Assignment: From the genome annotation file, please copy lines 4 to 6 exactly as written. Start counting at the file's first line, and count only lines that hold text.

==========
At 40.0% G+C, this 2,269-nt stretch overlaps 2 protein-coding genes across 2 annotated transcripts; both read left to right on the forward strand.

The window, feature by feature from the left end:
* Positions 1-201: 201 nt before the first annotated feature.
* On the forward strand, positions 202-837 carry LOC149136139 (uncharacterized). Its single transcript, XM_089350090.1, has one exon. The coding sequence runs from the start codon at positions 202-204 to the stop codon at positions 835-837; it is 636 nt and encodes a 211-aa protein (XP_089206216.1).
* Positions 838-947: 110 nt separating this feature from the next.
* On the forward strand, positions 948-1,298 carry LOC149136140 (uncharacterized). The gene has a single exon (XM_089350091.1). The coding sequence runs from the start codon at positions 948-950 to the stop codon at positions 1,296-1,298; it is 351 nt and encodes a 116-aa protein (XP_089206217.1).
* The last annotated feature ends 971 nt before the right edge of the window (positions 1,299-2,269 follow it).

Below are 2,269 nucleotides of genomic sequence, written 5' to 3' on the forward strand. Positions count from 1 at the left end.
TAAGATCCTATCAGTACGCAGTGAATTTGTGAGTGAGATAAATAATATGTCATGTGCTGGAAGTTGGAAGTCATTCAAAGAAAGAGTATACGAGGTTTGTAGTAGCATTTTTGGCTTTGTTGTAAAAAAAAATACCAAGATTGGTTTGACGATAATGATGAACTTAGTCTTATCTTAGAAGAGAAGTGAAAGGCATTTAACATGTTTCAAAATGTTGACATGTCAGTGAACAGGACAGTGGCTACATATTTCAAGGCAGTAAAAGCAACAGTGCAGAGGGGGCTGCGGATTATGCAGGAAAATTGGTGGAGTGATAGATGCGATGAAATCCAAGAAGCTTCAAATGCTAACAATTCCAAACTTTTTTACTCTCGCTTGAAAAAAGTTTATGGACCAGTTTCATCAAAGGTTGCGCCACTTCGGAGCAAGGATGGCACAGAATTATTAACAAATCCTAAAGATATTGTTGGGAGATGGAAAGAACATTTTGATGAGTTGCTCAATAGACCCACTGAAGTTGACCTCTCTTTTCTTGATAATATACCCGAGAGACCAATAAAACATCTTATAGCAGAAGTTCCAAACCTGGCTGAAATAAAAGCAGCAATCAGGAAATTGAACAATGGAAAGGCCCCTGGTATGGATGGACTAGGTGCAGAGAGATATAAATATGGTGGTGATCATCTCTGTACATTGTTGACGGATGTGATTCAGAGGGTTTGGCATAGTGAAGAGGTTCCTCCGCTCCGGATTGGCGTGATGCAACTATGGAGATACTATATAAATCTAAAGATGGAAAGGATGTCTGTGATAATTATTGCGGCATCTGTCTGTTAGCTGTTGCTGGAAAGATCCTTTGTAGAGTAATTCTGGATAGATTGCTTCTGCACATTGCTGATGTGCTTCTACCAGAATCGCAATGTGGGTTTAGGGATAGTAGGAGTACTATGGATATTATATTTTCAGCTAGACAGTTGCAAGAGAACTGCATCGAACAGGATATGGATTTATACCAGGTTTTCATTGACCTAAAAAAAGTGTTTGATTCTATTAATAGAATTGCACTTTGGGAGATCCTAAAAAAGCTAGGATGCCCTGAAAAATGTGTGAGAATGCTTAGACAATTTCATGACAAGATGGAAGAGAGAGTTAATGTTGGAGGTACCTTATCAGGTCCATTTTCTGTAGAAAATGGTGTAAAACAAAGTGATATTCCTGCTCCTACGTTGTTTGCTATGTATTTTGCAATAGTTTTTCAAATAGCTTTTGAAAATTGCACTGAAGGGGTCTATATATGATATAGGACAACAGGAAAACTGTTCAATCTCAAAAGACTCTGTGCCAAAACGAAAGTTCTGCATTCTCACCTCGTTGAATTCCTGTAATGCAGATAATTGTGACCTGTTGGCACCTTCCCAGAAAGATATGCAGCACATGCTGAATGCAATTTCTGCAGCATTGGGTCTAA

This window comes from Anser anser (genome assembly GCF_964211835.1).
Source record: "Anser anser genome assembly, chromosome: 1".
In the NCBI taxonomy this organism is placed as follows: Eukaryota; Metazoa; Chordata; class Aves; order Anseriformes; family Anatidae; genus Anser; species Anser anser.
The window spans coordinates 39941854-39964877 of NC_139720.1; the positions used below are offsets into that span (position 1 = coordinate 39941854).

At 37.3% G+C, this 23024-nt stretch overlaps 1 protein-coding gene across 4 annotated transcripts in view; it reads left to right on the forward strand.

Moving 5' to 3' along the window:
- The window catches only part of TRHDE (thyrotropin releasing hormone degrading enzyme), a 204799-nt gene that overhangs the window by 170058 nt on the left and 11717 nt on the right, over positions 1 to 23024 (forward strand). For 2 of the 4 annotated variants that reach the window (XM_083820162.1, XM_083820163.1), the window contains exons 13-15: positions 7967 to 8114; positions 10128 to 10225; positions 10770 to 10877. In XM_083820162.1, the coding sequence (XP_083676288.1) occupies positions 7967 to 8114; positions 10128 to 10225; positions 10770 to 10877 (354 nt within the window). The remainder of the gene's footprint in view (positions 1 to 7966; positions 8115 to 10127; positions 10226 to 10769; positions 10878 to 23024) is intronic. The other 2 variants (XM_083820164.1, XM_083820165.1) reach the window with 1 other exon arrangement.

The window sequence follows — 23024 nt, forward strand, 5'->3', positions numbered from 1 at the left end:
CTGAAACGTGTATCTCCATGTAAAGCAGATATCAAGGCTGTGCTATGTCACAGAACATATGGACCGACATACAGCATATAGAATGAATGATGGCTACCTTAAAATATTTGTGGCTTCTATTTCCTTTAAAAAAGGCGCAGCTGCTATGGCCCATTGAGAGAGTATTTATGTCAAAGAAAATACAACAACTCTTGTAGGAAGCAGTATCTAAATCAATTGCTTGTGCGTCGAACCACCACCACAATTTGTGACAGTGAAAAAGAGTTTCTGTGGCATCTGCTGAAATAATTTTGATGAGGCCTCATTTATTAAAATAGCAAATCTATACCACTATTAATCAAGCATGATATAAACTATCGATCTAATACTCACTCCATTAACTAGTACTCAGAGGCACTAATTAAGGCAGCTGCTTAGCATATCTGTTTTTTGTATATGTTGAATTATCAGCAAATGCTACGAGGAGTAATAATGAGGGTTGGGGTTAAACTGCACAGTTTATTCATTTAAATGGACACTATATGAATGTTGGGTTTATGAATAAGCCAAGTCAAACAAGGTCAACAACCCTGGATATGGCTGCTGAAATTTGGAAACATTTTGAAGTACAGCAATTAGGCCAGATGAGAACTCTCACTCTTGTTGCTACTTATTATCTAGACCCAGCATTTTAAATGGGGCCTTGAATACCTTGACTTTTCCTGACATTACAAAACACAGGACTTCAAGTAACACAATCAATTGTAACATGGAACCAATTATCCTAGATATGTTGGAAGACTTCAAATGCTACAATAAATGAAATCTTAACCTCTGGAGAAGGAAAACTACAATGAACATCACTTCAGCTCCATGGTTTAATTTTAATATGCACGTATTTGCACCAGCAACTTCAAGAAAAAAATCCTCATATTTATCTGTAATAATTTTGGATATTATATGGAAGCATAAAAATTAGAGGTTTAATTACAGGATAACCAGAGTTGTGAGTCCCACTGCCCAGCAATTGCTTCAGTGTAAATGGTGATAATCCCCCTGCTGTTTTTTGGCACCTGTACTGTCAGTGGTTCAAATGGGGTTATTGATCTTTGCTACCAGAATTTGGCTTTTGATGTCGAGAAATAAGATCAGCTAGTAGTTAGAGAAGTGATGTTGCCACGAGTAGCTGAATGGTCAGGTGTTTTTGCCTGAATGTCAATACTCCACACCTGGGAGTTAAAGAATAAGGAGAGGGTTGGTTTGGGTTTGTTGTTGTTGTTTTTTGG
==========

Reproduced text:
* On the forward strand, positions 202-837 carry LOC149136139 (uncharacterized). Its single transcript, XM_089350090.1, has one exon. The coding sequence runs from the start codon at positions 202-204 to the stop codon at positions 835-837; it is 636 nt and encodes a 211-aa protein (XP_089206216.1).
* Positions 838-947: 110 nt separating this feature from the next.
* On the forward strand, positions 948-1,298 carry LOC149136140 (uncharacterized). The gene has a single exon (XM_089350091.1). The coding sequence runs from the start codon at positions 948-950 to the stop codon at positions 1,296-1,298; it is 351 nt and encodes a 116-aa protein (XP_089206217.1).